Reese: Yeah, so that’s Episode 53 for those who want to check that out. To kind of pose an opposite example for our listeners who are at the extreme other end, in a lot of cases, you’ll have people who are saving, like in this case of the person a few days ago, it’s north of $20,000 per month going into after-tax savings that then is shifted, almost entirely, to pre-tax at the latter part of their career.
Ryan: But, how old is he and what is his situation like?
Reese: Now we’re in our late 40s—
Ryan: He’s seven figures liquid, after-tax money—
Reese: Yeah, in after-tax money, and we’re probably 25% in pre-tax, which is super healthy, and now we’re going to shift to where we go all pre-tax, and probably end up at more of a 70/30 to 60/40 mix of pre-tax to after-tax, at the point to where work is optional in the next few years.
Ryan: But that’s totally healthy, because he’s got a large amount in after-tax, and he’ll sell a business that will be debt-free or almost debt-free when he sells it, which will translate into after-tax anyway—
Reese: But it’s just interesting to see how to him it wasn’t a big deal to make this transition. It was just like, “we’ve started early in our career with a high savings rate, we’ve got in the habit of saving a certain amount of money automated every month,” and then all we’re doing is, periodically every year, I’m just shifting some of that savings that used to be after-tax, I’m just saying, “okay, this year, instead of having x amount of after-tax, you know, $18,000 of after-tax, and $4,000 of pre-tax, we’re going to go $15,000 and $7,000, and now we’re going to go $10,000 and $12,000.
Ryan: That’s totally balanced because of the way he did it in the beginning of career. And now, I mean, the tax savings on that, then what does he do, then there’s liquidity left over sitting around that would have gone to taxes—
Reese: And we can either use that new tax savings for debt reduction on his second residence that he bought that’s finally his family vacation property, or you can use it on additional after-tax savings to build up your retirement liquidity as well.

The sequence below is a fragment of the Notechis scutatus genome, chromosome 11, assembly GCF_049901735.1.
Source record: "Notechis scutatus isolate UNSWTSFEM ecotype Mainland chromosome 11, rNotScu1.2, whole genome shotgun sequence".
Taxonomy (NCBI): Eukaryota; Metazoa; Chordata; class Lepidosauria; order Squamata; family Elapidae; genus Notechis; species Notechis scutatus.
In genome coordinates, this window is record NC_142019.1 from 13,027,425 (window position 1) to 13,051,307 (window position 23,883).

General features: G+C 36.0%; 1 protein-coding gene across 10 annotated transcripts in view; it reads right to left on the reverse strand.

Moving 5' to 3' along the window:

Ryan: Okay, so to recap this: Reese, are there any main takeaways, as you went through with your clients this month and gave them feedback, any takeaways for someone who is maybe not monitoring it this closely? Any advice?
Reese: I would just say that retirement plans are a 7 figure decision, easily, in net worth, that you’re making by avoidance—like if you’re not proactively doing this, we’re talking easily that this is a 7 figure mistake that you’re making by just saying, “you know what, I’ve got my 401k, it’s good, and I’m fine.” By not being proactive in letting your 401k plan advance and getting more complex to allow you to put more contributions away… for the average person. There are some of you who own a multi-practice DSO, and you have way too many employees, and way too many locations—
Ryan: I was just going to say, there is a segment of this that it just doesn’t apply; you can’t participate in it in the same way.
Reese: And the only reason you’re doing a 401k plan in those situations is to provide benefit to your team. And in our business– that’s more of the case in our own company. I don’t have the ability with the way our company is growing, and the way our demographics are, it just doesn’t make sense for me to use my qualified plan as a place where I’m going to be able to take advantage of it like most of our listeners will.
Ryan: So, there’s some people listening with multiple locations, and 30+, 50+ employees—
Reese: Well you can do it on even as many as two to three locations, depending on the staff mix, and I mean, I’m doing it right now with a multi-location practice with several associates, it’s just, you have to get the associates on board, and they have to be willing to take a reduction in their associate comp in order for them to get the higher retirement plan contribution, which is not fun, but they want to do it because they are paying taxes anyway, so it still can be a win-win, but the bigger you get, and the more employees you get, then all the stuff we are talking about… it still applies, but it applies at more of a minimal level, right? You’re just going to do the minimal referrals rather than trying to maximize your plan contributions.
Ryan: Okay. On our website, this is one of many discussions we’ve had about retirement plans. We’ve had guests, retirement plan experts, and CPAs come on the show where we’ve talked about this. If you go to our website, dentistadvisors.com, and click on “Education Library,” you can scroll down and then filter for retirement plans, and there are probably like a dozen plus episodes in there, and if you would like to talk to us about your situation specifically, you can call us at 833-DDSPLAN, or text us, because that’s cool, or you can go to our website and book a free consultation, so go to dentistadvisors.com, and click on “Book Free Consultations”, it’s a big button right on the front, so it should be pretty easy, and you can pick a time on our calendar, and we would love to hear from you. So, thanks for joining us today, and we will see you soon!
Reese: Carry on.Retirement Plans